Did you know that grocery shopping while hungry can wreck your food budget AND undermine our healthy eating goals for an entire week?
I did some digging and here is what the research says:
We buy more food when we are hungry!
In fact, not only do we buy more food, we actually buy more of everything when we are hungry. According to researchers from the Carlson School of Management at Minnesota University (2015), being hungry not only increases our desire to buy more food, it makes us want to buy more non-food items. For example, in one study, researchers found that individuals leaving a department store brought more if they were hungry, regardless of how long they were in a store. Being hungry makes us more impulsive and reckless when it comes to spending money; therefore, we spend more.
We buy more expensive, junk foods when we are hungry!
Also, have you ever noticed the types of food you buy when you are hungry? According to studies published by researchers at Cornell University (Tal & Wansink, 2013), we buy more high-calorie foods at the grocery store when we are hungry, than when we are not hungry. And because we eat what we put in our grocery carts, when we buy more high-calorie foods, we eat more of these foods all week-long. Talk about a great way to undermine a healthy lifestyle for a whole week! ‘
Plus, high-calorie and prepared foods are more expensive than their raw counterparts. For example, for the cost of a fruit and nut bar ($1.00-3.00), I can purchase a whole head of kale and an avocado or two. For the cost of 1 kombucha, I can purchase ½ lb of almonds from Trader Joes. This amount of almonds would make 3 quarts of fresh, homemade almond milk. While I am not against raw treats, I have learned that they can easily add on an extra $5 to $15 to my grocery bill. This may not sound like a lot, but it easily adds up!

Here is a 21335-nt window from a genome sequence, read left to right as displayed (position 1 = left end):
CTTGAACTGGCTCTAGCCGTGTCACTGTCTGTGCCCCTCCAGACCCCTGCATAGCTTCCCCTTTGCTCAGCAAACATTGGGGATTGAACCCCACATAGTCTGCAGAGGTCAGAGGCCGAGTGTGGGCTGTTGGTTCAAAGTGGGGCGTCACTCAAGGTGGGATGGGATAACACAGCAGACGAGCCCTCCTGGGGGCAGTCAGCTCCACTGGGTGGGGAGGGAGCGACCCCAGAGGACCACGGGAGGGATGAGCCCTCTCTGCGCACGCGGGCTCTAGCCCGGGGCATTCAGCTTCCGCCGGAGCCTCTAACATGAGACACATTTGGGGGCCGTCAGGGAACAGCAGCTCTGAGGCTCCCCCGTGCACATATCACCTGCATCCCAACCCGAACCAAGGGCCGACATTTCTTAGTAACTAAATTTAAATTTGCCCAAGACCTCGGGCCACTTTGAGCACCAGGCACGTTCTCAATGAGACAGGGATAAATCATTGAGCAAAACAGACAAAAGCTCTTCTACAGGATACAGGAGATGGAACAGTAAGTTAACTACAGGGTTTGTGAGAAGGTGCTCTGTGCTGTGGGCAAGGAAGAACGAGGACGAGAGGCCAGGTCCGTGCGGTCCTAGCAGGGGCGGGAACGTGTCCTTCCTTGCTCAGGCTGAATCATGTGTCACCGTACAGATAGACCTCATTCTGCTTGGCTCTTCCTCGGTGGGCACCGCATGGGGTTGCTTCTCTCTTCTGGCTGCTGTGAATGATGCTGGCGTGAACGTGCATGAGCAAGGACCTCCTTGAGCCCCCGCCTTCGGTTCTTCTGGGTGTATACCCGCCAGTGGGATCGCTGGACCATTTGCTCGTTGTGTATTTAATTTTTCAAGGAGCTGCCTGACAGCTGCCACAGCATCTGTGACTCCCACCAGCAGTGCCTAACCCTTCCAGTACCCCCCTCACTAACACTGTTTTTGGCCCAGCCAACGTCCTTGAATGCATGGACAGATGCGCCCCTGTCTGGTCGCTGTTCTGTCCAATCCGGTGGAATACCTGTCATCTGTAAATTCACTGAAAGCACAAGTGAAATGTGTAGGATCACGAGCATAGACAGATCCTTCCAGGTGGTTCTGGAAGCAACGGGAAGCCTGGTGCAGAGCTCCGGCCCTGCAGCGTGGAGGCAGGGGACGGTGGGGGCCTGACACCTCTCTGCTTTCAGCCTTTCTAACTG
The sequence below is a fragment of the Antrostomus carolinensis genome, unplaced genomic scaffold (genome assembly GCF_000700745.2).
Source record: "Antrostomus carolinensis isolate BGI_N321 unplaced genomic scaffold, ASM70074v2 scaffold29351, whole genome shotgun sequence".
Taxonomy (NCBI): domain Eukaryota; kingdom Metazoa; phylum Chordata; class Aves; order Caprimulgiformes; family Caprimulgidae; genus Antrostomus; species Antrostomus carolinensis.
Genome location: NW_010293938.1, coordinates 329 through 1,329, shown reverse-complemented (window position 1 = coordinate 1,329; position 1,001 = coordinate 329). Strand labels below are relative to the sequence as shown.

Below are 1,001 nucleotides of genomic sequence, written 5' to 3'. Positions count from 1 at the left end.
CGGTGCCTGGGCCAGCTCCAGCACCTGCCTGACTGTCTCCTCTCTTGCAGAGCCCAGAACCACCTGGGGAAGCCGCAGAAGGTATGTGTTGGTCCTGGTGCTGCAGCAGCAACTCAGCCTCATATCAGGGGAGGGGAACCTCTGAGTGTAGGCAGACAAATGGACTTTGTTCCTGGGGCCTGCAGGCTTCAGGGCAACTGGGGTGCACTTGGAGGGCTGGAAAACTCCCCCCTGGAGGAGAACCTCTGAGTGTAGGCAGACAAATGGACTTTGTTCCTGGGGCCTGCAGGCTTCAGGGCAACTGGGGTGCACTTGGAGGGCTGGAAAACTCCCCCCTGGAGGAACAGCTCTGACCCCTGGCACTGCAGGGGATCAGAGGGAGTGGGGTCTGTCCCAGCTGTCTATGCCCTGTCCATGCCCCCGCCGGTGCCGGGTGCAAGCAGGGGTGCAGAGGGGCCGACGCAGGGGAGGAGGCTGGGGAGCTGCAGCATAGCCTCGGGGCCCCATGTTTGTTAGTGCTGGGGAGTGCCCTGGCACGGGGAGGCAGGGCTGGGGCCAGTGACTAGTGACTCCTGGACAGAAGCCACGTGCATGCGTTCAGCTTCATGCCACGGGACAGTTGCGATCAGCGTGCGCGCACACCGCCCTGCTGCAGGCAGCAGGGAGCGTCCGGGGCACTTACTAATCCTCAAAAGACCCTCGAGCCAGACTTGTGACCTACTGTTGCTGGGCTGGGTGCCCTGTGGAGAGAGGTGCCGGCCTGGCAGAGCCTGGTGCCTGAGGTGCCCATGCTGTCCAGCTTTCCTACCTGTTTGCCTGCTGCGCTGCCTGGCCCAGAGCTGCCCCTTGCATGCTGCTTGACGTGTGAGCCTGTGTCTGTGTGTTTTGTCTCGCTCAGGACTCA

For example, I used to buy raw vegan pies and ice creams. These run close to $10 a pop. While these pies taste great, the math doesn’t work out so great. For one raw vegan pie, I would pay $10; that’s 3% of my current $300 monthly food budget for just one treat. That means 3% of my food budget, which is supposed to last me 30 days, was spent on a snack. That is also how much I am supposed to spend on food per day! If I did this every week, it would mean that slightly more than 1/10 of my budget was spent on 4 snacks. Pretty crazy stuff!
Think about the cost of the treats (or convenience food) that you buy regularly, and do the math. Simply estimate how much you spend on treats per week and multiple that number by 4. What impact do these foods have on your food budget?
The next time you to go the grocery store, be sure to eat a snack or meal before you go! Remember that grocery store chains have figured out the best ways to encourage impulsive buying, so whenever you walk into a grocery store, YOU MUST BRING YOUR A GAME (i.e., a grocery list and a snack)!
Tal, A., & Wansink, B. (2013). Fattening fasting: hungry grocery shoppers buy more calories, not more food. JAMA Intern Med, 173(12), 1146-1148. doi:10.1001/jamainternmed.2013.650Xu, A. J., Schwarz, N., & Wyer, R. S., Jr. (2015). Hunger promotes acquisition of nonfood objects. Proc Natl Acad Sci U S A, 112(9), 2688-2692. doi:10.1073/pnas.1417712112